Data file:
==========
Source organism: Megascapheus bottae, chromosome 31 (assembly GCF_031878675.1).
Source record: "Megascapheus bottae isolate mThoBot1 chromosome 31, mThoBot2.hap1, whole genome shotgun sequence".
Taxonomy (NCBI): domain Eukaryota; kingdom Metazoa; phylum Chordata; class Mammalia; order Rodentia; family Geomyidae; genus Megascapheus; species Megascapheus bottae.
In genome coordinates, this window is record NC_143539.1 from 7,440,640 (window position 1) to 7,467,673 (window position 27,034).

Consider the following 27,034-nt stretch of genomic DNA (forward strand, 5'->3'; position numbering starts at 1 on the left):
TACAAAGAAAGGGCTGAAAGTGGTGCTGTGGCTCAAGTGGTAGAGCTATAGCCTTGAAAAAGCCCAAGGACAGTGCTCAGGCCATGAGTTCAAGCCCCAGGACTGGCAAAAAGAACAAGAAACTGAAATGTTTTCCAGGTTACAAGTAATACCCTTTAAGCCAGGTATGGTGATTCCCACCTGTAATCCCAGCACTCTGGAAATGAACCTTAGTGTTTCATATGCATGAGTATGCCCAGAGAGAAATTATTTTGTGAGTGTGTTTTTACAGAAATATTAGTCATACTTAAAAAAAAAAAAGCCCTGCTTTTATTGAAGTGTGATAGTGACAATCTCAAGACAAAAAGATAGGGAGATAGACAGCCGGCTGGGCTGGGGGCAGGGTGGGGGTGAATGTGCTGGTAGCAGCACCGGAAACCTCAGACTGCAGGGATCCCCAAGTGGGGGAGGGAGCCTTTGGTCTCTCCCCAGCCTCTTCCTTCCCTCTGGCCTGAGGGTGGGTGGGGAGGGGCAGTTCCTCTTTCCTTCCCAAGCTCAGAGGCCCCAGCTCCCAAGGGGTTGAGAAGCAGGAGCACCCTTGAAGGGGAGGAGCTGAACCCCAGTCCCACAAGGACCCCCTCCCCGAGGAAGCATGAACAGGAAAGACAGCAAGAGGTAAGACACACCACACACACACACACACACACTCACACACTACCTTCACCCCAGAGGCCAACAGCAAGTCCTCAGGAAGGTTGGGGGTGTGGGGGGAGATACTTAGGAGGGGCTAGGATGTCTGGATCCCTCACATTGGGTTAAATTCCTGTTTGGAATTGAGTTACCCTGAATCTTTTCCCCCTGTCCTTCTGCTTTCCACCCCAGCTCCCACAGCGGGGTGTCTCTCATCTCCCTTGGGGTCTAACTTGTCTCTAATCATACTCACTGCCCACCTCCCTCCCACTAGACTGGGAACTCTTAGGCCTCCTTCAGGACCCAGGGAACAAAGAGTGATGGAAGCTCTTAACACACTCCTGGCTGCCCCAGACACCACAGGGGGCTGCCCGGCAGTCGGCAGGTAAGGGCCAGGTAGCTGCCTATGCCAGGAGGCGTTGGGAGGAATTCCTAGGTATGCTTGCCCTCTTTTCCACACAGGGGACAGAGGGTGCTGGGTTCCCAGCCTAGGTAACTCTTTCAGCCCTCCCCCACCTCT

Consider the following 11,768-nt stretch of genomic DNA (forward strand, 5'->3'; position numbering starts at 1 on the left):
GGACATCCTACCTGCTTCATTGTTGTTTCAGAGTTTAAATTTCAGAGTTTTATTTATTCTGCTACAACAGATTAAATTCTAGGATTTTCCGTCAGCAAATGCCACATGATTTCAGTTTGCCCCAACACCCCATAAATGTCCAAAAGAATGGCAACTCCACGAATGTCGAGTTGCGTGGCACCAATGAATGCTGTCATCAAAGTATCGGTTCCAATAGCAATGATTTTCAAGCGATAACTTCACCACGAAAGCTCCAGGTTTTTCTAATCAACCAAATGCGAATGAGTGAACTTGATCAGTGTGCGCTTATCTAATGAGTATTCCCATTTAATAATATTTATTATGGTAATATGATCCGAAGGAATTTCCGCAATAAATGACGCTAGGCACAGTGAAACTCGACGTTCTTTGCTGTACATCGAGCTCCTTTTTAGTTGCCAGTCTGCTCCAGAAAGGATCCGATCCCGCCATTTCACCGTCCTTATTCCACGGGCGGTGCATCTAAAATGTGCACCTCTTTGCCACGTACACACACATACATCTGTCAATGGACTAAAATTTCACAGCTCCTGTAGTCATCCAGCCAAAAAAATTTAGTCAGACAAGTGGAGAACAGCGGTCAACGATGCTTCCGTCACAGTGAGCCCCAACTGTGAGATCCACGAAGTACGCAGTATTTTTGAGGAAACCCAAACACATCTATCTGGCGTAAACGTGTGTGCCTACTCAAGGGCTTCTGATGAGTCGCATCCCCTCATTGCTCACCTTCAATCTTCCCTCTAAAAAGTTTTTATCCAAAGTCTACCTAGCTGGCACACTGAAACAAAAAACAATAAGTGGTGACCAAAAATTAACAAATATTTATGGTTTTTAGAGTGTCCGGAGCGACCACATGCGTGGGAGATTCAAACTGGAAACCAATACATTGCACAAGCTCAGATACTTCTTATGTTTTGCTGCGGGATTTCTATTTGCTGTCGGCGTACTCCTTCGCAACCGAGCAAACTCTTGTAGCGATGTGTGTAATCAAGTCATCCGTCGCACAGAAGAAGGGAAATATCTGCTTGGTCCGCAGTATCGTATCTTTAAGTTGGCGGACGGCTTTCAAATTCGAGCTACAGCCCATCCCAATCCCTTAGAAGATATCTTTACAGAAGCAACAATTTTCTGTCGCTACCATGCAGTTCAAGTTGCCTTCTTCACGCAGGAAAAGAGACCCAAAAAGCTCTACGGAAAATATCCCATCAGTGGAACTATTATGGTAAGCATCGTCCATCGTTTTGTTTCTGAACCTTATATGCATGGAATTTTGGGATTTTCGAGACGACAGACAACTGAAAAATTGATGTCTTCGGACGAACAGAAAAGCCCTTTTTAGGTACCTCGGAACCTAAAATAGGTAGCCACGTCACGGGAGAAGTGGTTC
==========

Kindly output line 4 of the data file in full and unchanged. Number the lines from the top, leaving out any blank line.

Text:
In genome coordinates, this window is record NC_143539.1 from 7,440,640 (window position 1) to 7,467,673 (window position 27,034).